Facebook’s recent changes aren’t the only hit brands will take this year. Changes in socials and customer behaviour means brand pages will begin to hemorrhage audience members if they don’t start to adapt.
The first quarter opens the floodgates for new gym memberships, refreshed wardrobes and of course, the mass clean outs of social media accounts.
These unfriending sprees will see thousands of unfollows not just for old high school friends, but for plenty of brands too. If your socials are sub-par, this should concern you, especially because online engagement with brands is on the decline.
The recent Sensis Social Media Report 2017 found that people who followed a social channel associated with a brand or business fell from 36 per cent to 24 per cent between June 2016 and 2017. The report found the factors most likely to deter people from following a brand include irrelevant or unappealing content, excessive posting and too many blatant sales messages.
It’s no coincidence then, that Facebook announced newsfeeds will gradually show fewer posts from businesses, brands and media, and more from friends, family and groups.
Mark Zuckerberg says “public content- posts from businesses, brands and media- is crowding out the personal moments that lead us to connect more with each other”.
Is your brand bound for the chopping block?
If you’re overwhelming your followers with frequent, mediocre posts, then probably.
Data from Digital Stack’s marketing platform suggests the best performing brands post consistently, across a variety of platforms. The data indicates brands should aim to post 3-4 times per week on Facebook and Instagram, and once a week on LinkedIn. Tweeting on Twitter can be more flexible given the shelf life of a tweet is rarely more than an hour. The rule here should be quality over quantity and not tweeting for the sake of it. Brands posting more frequently than necessary demonstrate lower levels of engagement and less growth in followers. In short, when frequency increases too much, quality suffers. Any good ad executive would agree better to have one great post with an audience reach of 8,000 with shares and likes, than 20 posts with zero interactions and a combined reach of 1,000 (a subset of your followers only). The same goes for brands who neglect their channels. Consumers are less likely to follow brands who do not engage with their followers regularly.
However, spamming and ghosting aren’t the only factors costing brands valuable customer eyes. The type of content posted arguably impacts the likelihood of gaining followers more so.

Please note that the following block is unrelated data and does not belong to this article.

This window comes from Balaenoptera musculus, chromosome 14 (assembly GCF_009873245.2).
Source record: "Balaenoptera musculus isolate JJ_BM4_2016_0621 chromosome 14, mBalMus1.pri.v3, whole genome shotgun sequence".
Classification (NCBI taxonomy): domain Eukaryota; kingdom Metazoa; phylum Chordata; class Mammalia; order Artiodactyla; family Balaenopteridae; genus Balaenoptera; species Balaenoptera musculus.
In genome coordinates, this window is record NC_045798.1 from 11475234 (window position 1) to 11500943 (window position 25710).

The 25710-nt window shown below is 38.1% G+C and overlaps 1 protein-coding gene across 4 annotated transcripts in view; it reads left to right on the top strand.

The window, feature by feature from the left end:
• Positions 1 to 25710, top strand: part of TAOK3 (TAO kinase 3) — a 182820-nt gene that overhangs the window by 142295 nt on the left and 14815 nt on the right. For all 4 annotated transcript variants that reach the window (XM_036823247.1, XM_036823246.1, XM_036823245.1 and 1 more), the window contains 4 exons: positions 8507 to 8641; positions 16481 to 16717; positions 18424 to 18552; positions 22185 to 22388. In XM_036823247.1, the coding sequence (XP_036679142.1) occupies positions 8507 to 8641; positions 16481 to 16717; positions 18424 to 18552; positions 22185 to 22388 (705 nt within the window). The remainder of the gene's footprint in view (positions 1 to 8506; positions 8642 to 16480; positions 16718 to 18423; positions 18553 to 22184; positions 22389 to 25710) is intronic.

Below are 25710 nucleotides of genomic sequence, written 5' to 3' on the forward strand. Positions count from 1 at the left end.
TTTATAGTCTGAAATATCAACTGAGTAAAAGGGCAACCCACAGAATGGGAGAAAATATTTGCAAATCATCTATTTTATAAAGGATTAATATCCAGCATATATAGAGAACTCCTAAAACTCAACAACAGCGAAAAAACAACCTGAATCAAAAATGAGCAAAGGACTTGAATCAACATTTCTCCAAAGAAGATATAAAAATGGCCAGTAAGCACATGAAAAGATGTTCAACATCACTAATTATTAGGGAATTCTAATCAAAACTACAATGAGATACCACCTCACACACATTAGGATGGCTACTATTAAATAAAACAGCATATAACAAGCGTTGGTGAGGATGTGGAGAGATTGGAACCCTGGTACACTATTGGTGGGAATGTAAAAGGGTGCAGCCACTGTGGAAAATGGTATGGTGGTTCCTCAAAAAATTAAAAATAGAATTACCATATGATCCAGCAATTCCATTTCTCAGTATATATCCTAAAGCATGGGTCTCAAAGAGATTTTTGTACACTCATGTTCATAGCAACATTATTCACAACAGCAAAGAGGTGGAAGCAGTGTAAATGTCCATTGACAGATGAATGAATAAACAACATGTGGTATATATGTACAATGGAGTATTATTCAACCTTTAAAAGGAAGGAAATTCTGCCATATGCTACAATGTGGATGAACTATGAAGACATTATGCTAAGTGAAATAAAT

2017 was a highly political year across the world, a lot of which spilled over into the social media realm. For users, it was almost impossible to avoid reading a tweet about Donald Trump or being bombarded by anti-marriage equality rhetoric from obnoxious parties and brands. Social audiences are already exposed to enough politicised content and are still recovering from the fatigue of a tumultuous 2017. Unless the issue aligns specifically to your brand, don’t give your followers another reason to tune out, or worse, skew your brand identity.
While it’s nothing new, it’s worth mentioning this evergreen follower-repellant that social teams continue to forget. Stop selling at your brand’s followers. Turning your Facebook page into a pricing promotion live-feed is a guaranteed way to loseengagement and followers. Keeping sales-based posts to 20 per cent of your content or less is a lot more effective. While nobody is interested in scrolling through feed of advertisements, small amounts of high-value sales content is actually welcomed. The Sensis report found consumers are looking for value driven content like discounts and giveaways specifically for followers
Digital Stack data indicates highly emotive stories featuring images of customers and staff performs 2-3 times better than average brand posts, particularly if in video format. Post with highest levels of engagement often include customer success stories, authentic testimonials, and staff picks or insider tips.
Not only do engaging posts drive business, they also promote trust. Brands that interact with customers in a positive way and post engaging, relevant content are trusted by almost two thirds of their followers. People are also likely to inspect a brand’s social media presence before making a purchase if they’re first time customers to determine the credibility of the merchant. If the content is outdated, too “salesy” or poorly produced, the likelihood of a purchase is understandably slim.
Interacting with customers is a fine art to perfect. In 2017, we saw the rise of the “troll” customer service identity, which saw brands like Coles and 7-Eleven take a tongue-in- cheek approach to responding to customer feedback. From playful “roasts” to clever memes, some brands executed the strategy well. Unless your company has the clout and the right audience however, this approach can easily make you look like the ‘cool dad’ at the bluelight disco. Nobody wants to follow a channel that uses the word groovy or the Doge meme.
Top performing brands like Showpo, Kmart and Snap Fitness, tend to stay true to their brand identity, post a variety of relevant content to their audience (both branded and shared content) and most importantly create a two-way conversation with their followers.
However, if you’re looking to lose followers in 2018, try your hand at bombarding followers with obnoxious, sales-focused, distasteful content that bores and likely offends. Jumping on the bandwagon is a surefire way to win – just look to Pepsi’s collaboration with Kendall Jenner for inspiration. Cringe.